Photographs taken at the accident scene by an FAA inspector revealed the pilot was wearing a backpack type emergency parachute and was wearing a five point aerobatic restraint system. A witness, who was in radio contact with the accident airplane, reported that he made constant radio transmissions to encourage egress and stated he believed the pilot "was incapacitated when the wing folded".
MEDICAL AND PATHOLOGICAL INFORMATION
The pilot had a current third class medical certificate with no limitations. The FAA airman medical record contained no remarkable medical history. The report of autopsy remarked no preexisting disease.
The autopsy was performed by the McHenry County Coroner in Woodstock, Illinois on April 25, at 0845.
Toxicological testing was performed by the Armed Forces Institute of Pathology (AFIP) in Washington, DC and by AIT Laboratories (AIT) in Indianapolis, Indiana. AFIP tests were negative for all tests conducted, including the examination of liver and kidney specimens for the presence of ethanol by headspace gas chromatography at a cutoff of 20 mg/dL. AIT tests were negative for all tests conducted except for examination of liver tissue which resulted in positive for caffeine, and 0.0826% (W/V) ethanol.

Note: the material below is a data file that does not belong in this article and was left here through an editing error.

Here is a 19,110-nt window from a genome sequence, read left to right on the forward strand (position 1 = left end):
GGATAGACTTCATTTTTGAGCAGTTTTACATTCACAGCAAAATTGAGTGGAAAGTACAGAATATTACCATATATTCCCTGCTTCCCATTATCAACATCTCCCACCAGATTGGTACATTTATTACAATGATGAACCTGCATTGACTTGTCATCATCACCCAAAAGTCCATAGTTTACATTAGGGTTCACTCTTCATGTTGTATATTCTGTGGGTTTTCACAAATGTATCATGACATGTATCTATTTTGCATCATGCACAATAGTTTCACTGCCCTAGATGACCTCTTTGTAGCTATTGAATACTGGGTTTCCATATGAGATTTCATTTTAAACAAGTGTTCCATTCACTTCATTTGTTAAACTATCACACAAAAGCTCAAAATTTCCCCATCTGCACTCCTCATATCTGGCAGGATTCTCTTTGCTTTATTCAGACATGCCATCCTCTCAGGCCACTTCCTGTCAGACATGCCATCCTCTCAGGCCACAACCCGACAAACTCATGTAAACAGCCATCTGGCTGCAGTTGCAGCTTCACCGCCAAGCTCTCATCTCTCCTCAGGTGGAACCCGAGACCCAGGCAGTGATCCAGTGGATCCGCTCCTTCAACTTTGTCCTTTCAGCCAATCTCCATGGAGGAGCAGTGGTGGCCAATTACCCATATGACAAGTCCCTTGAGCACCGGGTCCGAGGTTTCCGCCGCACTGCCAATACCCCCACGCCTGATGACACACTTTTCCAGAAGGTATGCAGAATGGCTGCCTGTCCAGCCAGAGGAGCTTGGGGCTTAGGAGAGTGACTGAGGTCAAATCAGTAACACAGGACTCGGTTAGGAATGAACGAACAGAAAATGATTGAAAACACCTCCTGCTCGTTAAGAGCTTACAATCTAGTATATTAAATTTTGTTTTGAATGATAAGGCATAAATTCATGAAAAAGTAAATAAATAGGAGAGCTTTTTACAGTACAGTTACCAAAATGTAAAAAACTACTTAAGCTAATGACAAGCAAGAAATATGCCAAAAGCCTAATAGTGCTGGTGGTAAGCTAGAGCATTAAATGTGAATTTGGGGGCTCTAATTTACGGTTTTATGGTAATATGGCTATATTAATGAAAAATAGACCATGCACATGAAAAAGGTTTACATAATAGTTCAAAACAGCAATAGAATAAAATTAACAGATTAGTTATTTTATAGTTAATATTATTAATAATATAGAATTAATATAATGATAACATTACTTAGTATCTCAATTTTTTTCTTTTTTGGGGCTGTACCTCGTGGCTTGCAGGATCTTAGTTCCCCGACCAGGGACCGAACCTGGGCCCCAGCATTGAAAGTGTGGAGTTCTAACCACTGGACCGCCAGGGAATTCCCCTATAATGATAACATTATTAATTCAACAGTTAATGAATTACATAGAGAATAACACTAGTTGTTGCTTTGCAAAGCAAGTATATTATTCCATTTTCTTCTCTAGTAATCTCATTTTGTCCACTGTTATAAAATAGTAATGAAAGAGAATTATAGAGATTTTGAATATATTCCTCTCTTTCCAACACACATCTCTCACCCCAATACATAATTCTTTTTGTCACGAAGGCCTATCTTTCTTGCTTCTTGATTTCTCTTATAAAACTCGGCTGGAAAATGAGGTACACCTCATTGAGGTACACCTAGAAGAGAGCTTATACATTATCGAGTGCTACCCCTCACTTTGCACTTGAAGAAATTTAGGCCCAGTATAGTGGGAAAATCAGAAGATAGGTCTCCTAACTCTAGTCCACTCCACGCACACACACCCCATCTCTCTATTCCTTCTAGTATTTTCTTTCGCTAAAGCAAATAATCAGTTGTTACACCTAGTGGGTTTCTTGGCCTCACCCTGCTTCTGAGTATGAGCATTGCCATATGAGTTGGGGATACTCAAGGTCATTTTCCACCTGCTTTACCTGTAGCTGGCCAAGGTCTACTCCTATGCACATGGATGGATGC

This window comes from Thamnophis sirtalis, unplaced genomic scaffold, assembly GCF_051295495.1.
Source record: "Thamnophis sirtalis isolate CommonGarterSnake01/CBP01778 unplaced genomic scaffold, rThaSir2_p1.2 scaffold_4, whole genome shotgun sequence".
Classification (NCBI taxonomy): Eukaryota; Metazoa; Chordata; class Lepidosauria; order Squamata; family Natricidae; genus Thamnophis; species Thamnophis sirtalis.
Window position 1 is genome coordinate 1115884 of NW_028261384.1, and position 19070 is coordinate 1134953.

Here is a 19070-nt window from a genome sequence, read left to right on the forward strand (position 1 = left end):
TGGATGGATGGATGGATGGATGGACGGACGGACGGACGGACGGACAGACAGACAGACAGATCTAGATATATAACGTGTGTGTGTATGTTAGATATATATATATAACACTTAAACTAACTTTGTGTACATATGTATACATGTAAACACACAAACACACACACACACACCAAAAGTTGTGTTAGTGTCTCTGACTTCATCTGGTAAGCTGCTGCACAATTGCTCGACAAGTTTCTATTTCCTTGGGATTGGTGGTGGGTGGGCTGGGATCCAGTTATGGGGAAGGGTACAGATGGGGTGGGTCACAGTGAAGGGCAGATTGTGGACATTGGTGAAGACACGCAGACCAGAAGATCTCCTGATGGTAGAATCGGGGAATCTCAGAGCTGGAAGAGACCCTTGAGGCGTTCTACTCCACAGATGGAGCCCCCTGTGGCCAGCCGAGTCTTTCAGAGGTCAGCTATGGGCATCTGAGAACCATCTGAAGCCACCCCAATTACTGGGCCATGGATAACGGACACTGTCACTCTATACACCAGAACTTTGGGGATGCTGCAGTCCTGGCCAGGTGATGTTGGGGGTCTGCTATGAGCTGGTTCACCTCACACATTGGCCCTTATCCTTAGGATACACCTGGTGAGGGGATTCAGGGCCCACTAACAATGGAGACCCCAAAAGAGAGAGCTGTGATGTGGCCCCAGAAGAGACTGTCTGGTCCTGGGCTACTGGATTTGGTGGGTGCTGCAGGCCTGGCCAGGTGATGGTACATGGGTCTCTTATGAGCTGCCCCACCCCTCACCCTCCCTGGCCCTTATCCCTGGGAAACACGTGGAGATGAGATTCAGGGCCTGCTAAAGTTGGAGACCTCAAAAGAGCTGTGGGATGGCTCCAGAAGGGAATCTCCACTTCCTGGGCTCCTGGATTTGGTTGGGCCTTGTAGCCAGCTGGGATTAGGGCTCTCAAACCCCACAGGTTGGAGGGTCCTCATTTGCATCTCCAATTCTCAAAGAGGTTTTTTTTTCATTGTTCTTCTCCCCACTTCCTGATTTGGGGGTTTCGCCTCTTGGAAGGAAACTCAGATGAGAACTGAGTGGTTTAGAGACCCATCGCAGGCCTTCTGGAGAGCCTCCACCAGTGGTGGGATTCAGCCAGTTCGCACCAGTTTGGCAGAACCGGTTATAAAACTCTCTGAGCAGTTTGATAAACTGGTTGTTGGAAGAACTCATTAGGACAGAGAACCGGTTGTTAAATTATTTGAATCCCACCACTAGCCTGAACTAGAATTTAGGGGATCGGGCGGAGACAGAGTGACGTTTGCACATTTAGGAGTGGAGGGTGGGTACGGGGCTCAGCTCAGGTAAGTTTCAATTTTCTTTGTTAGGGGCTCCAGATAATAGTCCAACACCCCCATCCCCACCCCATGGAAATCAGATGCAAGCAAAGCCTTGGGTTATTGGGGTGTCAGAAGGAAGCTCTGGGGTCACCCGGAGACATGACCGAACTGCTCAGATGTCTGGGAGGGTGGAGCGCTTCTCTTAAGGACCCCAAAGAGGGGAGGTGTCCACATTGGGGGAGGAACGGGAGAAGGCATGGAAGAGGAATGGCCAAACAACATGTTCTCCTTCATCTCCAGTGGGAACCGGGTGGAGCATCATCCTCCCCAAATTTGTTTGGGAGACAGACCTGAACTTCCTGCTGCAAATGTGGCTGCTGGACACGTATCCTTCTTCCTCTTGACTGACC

At the request of the NTSB investigator, AIT reexamined the liver tissue and gastric contents for the presence of ethanol which resulted in .095% and .028% (W/V) respectively. Further investigation revealed the specimens were transported at ambient temperatures from Woodstock, Illinois to Indianapolis, Indiana. Michael A. Evans, Ph.D., the director of AIT Laboratories wrote in his laboratory report: "Review of both the case history and the data from analysis of specimens in this case indicate that the presence of ethanol in the above specimens is due to microbial fomentation (sic) processes".